FIG. 2 shows a VR cable 200 consistent with embodiments of the invention. As shown in FIG. 2, VR cable 200 may comprise a first conductor 205 and a second conductor 210 twisted around one another. Cable 200 may have a lay length X. Lay length X may be constant over a unit length of VR cable 200 or may vary over a unit length of VR cable 200. For example, lay length X may vary at a constant rate between two feet and four feet for every fifty feet of VR cable 200. Moreover, lay length X may vary at a non-constant rate. Elements 215 a through 215 j show cross sections of VR cable 200 at their respective corresponding locations. For example, between elements 215 c and 215 h, one twist of VR cable 200 corresponding to lay length X may occur. VR cable 200 may be used in any power line. RUS BULLETIN 1724E-200, “DESIGN MANUAL FOR HIGH VOLTAGE TRANSMISSION LINES”, published by the Electric Staff Division, Rural Utilities Service, U.S. Department of Agriculture shows how power lines may be designed and is incorporated herein by reference.

Lay length X may be configured to cause a power line using VR cable 200 to have a natural frequency not equal to an expected excitation frequency for an environment in which the power line is constructed. Moreover, the natural frequency may not only be unequal to the expected excitation frequency, but the natural frequency may be made sufficiently different than the expected excitation frequency by a predetermined value. In other words, the difference between the natural frequency and the expected excitation frequency may be different by a value that may be predetermined. Furthermore, a power line using VR cable 200 with lay length X may be determined to have a natural frequency range. Likewise, the expected excitation frequency for the environment in which the power line is constructed may have a range. Consistent with embodiments of the invention, lay length X may have a value configured to cause the aforementioned natural frequency range and the aforementioned expected excitation frequency range to not overlap or to have a buffer frequency range between the aforementioned natural frequency range and the aforementioned expected excitation frequency range.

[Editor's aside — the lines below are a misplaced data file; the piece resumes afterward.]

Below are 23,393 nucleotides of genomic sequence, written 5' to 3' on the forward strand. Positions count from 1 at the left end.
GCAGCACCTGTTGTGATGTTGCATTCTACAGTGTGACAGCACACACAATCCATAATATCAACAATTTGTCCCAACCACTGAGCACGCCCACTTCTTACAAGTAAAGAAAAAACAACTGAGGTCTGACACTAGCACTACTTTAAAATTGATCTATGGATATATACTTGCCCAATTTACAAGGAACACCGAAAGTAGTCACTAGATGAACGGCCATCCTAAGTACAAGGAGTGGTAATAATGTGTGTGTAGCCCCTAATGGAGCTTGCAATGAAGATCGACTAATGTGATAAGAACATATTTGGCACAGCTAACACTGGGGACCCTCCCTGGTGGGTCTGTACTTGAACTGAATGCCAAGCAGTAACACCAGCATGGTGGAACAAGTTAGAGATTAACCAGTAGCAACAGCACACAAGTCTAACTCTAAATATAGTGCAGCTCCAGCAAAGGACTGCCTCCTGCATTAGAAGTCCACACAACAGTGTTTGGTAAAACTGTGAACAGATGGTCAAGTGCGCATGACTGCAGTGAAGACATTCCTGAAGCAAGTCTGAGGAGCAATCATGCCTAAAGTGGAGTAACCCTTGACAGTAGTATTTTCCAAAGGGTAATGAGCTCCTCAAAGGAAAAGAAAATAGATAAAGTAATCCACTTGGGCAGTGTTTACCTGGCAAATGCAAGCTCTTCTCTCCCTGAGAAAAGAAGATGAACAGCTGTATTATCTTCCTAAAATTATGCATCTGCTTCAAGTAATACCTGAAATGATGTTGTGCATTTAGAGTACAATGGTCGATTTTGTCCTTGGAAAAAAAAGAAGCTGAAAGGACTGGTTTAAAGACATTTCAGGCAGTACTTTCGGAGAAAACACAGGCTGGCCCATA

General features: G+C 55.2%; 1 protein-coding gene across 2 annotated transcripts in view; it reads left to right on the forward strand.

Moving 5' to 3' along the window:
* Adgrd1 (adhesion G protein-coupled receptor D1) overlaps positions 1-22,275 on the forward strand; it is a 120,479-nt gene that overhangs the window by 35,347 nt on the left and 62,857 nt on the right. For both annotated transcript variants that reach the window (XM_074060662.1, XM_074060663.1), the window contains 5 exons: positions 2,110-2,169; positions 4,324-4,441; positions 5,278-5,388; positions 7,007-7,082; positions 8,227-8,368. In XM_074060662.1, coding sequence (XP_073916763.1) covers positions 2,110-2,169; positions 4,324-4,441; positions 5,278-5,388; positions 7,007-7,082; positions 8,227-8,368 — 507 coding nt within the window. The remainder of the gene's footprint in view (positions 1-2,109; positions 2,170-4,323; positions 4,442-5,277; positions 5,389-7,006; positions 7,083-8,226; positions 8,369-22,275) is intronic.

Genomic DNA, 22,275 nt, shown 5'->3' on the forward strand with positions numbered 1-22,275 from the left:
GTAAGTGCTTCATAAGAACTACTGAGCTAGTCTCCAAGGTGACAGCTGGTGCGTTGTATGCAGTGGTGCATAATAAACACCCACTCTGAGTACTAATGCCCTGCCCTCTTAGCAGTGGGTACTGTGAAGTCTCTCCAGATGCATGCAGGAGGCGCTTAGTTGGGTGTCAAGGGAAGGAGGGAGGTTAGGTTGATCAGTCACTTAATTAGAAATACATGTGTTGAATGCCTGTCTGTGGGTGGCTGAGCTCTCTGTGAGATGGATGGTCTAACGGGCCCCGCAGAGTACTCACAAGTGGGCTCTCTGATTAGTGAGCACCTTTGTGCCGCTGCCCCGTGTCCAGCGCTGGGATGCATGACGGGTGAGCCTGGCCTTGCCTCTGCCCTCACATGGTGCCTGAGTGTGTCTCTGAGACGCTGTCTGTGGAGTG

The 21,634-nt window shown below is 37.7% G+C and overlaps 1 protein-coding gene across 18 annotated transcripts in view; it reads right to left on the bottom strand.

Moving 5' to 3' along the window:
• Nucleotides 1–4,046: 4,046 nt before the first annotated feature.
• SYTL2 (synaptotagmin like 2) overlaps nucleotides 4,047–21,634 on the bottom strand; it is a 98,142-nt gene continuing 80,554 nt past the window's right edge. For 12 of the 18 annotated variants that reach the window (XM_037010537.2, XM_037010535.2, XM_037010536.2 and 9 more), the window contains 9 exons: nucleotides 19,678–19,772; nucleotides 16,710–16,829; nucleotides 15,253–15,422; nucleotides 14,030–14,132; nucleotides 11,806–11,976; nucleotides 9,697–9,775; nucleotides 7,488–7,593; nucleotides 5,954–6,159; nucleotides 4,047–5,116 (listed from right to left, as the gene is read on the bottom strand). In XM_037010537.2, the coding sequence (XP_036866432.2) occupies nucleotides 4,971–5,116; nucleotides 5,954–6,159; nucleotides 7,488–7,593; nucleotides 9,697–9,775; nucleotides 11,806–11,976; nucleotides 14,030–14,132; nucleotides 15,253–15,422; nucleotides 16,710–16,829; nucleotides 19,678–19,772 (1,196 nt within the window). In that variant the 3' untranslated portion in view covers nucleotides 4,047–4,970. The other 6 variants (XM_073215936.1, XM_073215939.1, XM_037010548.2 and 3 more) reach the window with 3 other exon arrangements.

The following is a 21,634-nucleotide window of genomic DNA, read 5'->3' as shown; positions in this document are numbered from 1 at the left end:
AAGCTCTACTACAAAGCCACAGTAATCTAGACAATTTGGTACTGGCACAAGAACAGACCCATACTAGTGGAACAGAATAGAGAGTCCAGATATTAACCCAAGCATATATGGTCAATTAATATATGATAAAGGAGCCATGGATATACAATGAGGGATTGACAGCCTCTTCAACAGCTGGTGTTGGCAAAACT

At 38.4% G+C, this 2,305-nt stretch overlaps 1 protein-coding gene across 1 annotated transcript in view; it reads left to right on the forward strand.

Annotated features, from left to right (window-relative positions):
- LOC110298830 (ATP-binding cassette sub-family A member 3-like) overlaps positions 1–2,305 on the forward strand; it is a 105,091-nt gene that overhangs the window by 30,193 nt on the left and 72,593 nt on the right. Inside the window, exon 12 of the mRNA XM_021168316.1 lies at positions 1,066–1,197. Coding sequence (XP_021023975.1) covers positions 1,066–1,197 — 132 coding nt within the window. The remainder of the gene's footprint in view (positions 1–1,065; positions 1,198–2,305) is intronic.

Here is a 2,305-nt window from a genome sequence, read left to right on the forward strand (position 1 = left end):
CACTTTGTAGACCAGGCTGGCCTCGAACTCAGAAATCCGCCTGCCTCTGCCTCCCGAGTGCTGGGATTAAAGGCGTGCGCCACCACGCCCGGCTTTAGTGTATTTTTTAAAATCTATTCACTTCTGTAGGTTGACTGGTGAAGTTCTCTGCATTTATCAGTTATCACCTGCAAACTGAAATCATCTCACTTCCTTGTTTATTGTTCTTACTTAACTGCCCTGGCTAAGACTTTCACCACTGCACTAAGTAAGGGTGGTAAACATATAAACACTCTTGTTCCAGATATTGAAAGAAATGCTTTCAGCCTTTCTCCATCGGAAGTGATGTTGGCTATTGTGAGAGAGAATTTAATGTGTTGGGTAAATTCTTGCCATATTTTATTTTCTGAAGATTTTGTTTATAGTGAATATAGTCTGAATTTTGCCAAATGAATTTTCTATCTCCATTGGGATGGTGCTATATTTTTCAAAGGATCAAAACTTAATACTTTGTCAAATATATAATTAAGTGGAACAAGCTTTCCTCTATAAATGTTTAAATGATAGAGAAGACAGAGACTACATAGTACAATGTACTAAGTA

For example, a frequency of a resonant vibration mode for a span in the power line may comprise the natural frequency. The natural frequency may depend on conductor size (e.g. diameter, weight, ect.) and wind velocity and is generally between 5 and 100 Hz for wind speeds within the range of 0 to 15 miles per hour. The expected excitation frequency may comprise the frequency of the forces (e.g. wind) acting upon the power line. Consistent with embodiments of the invention, lay length X may be constant over a unit length of VR cable 200 or may vary over a unit length of VR cable 200. Lay length X may be selected to cause the power line to have a natural frequency not equal to the expected excitation frequency for the environment in which the power line is constructed. In this way, because the natural frequency may not be equal to the expected excitation frequency, wind corresponding to the expected excitation frequency may: i) not be able to cause a vibration phenomenon in VR cable 200 used in the power line or ii) may only cause a minimal vibration phenomenon in VR cable 200 that may not damage the power line.